John Baxter

Jefferson Exchange Producer

John Baxter's history at JPR reaches back three decades.  John was the JPR program director who was the architect of the split from a single station into three separate program services.  We're thrilled that John has taken a hiatus from his retirement to join JPR as co-producer of the Jefferson Exchange.


Even people who understand the stock market and a few things about finance can get overwhelmed by the wealth of information about money. 

Chad Gordon aims to keep people merely whelmed, with a grasp of what they need to know to keep some sense of order to their finances. 

Chad is an investment advisor who channelled what he knows and what he learned into a very accessible book, Wealth by Virtue

Maybe you're pining for fall already, and a break from heat and smoke. 

But we've got long, warm days and maybe even a little time off from work.  That's the reason summer is so conducive to a little extra reading.  Or a lot, if we're lucky. 

Our Summer Reads segment is back for a second summer, visiting with local and locally-owned bookstores to get ideas for good summertime reads. 

Northtown Books in Arcata is the latest independent book store to check in with some items for your reading consideration. 

You can't have a forest fire without an argument about what contributed to the severity of the fire.  Now researchers from the forestry departments at Humboldt State and Oregon State Universities weigh in with research on differences between public and private land. 

In general, the work found that the fire severity is greater on private lands with younger trees, most of the same type. 

Conversely, the fire severity was less on adjacent public lands with greater variety of tree species and age. 


Creativity is admired and sought-after, if not always appreciated. 

But what does it take to be creative, what makes one person creative and another person less so?  These topics and more will be explored at the first-ever Creativity Conference held at Southern Oregon University, August 3rd through 6th. 

Daniel Deneui, a psychology professor at SOU, is the organizer. 


Not all relationships are created equal.  But most contain some element of power dynamics... one person wielding--or trying to--some power over another person. 

Too bad there's not an owner's manual for relationships. 

There is, though, The Power Manual by Cyndi Suarez, which covers the keys to power and how to use them.

Technology can be a great help to a person who wants to go hunting. 

Even in the ancient skill of archery, all kinds of high-tech materials can be used to make bows and arrows.  No thanks, says Rose City Archery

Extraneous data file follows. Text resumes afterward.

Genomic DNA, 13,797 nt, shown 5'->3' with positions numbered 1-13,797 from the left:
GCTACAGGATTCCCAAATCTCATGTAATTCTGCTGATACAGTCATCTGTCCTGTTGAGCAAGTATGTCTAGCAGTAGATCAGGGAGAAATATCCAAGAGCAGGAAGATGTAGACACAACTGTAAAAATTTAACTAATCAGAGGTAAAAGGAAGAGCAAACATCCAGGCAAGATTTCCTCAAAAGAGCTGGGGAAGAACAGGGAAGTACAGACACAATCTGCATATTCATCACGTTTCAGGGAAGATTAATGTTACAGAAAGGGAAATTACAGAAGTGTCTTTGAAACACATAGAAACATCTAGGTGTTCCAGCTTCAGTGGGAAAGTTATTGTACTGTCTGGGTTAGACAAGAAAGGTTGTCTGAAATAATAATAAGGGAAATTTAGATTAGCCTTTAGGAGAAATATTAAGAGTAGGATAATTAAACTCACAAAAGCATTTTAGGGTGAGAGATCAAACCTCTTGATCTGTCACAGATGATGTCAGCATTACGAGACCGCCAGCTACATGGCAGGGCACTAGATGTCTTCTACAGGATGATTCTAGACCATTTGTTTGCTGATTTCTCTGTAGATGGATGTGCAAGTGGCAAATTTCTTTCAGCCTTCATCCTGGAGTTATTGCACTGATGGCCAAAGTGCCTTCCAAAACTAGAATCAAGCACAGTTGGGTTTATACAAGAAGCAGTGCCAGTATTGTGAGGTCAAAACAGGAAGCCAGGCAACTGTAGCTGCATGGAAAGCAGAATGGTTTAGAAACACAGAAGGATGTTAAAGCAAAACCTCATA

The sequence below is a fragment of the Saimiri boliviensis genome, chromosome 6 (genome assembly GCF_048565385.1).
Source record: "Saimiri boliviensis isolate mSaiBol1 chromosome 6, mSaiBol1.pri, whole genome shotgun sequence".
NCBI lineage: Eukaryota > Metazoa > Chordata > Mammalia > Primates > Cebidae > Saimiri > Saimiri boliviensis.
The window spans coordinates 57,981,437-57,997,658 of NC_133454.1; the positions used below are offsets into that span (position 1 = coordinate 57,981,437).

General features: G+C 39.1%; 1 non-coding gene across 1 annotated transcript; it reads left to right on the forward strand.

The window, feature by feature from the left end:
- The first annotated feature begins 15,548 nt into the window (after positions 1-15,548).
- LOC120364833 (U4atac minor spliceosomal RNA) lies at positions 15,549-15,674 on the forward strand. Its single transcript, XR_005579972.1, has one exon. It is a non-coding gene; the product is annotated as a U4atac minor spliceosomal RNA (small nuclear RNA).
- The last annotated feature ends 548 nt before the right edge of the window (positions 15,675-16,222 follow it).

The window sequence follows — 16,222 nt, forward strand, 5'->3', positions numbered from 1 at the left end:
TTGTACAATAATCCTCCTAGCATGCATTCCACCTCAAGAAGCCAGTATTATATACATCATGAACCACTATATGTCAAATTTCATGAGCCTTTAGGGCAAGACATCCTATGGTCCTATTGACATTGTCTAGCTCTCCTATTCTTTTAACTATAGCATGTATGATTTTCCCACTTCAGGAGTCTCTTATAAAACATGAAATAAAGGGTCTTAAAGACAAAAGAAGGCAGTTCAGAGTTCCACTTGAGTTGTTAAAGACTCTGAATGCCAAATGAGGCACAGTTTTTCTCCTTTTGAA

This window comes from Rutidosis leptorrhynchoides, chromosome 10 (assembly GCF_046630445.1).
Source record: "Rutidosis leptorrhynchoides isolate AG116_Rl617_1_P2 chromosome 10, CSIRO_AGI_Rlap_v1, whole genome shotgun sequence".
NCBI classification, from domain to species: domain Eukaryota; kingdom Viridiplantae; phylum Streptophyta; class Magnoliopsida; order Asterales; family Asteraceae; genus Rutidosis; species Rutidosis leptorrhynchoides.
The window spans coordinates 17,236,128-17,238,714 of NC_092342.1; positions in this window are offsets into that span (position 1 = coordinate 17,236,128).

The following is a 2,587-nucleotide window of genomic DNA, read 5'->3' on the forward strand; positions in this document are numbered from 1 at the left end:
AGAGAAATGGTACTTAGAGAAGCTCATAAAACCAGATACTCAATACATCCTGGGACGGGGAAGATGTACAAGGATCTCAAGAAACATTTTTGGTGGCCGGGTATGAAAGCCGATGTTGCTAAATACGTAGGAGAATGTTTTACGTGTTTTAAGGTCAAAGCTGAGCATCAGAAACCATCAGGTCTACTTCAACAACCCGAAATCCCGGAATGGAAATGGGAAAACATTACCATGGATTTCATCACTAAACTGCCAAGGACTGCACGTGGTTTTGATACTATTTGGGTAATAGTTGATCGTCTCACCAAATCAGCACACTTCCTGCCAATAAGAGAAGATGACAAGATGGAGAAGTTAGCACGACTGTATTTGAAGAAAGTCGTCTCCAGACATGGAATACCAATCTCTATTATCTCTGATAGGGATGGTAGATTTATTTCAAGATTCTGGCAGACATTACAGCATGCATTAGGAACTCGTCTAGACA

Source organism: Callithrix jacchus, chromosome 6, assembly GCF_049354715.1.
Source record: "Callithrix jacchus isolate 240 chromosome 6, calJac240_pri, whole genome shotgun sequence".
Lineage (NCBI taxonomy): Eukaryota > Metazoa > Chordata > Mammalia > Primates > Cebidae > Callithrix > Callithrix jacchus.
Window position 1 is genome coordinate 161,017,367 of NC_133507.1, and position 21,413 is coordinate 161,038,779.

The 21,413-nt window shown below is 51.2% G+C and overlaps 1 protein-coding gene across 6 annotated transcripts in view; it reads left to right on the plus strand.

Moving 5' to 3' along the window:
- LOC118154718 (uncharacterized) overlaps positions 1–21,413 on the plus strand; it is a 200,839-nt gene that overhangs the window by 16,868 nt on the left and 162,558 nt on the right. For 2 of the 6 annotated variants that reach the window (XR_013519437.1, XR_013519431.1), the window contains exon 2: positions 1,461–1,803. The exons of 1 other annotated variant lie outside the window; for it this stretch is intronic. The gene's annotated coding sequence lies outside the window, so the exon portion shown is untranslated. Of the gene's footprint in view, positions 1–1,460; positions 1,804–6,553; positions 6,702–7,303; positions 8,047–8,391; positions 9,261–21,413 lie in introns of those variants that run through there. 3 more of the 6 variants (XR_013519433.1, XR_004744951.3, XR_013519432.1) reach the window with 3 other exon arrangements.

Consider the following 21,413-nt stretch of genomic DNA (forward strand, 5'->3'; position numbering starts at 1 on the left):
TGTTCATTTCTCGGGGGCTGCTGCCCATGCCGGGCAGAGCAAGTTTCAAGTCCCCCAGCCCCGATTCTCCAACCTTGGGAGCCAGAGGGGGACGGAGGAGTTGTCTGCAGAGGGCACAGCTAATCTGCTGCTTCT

RCA, based in Myrtle Point, makes arrows the old-fashioned way, out of Port Orford Cedar, abundant on the Oregon Coast. 

Bureau of Land Management / Flickr

If President Donald Trump has his way, the Cascade-Siskiyou National Monument straddling the state line will get smaller. 


Jon Meacham has written some fine biographies of Americans, including one on Andrew Jackson that won a Pulitzer Prize.  Now it's not a person Meacham is examining, but a whole country. 

That's the gist of his latest work, The Soul of America: The Battle for Our Better Angels.  In the book, Meacham points out several times in American history when we were at each other's throats, figuratively if not actually, and managed to come through. 

The key: finding and accentuating those better angels. 


Not only is fire season generally longer in our part of the world, but the fires themselves act differently. 

Managers on a number of recent fires reported fire behavior they had never seen before. 


After every school shooting, the standard question is: what might have prevented this?  Metal detectors and armed teachers aside, there are efforts to figure out which students are thinking about committing violence on their classmates. 

But the process of identifying potential shooters brings some risks, too.  Like what if the assessment is wrong?  And how can a student be reintegrated into the school community after being singled out? 

These are issues considered by John Van Dreal, who runs the safety and risk management programs at Salem-Keizer schools, and by Jeffrey Sprague, who is the co-director of the Institute on Violence and Destructive Behavior at the University of Oregon College of Education. 


When even Eugene hits a daytime high of 100°F, it's just plain hot out there.  It's possible you have to work out there when it's hot.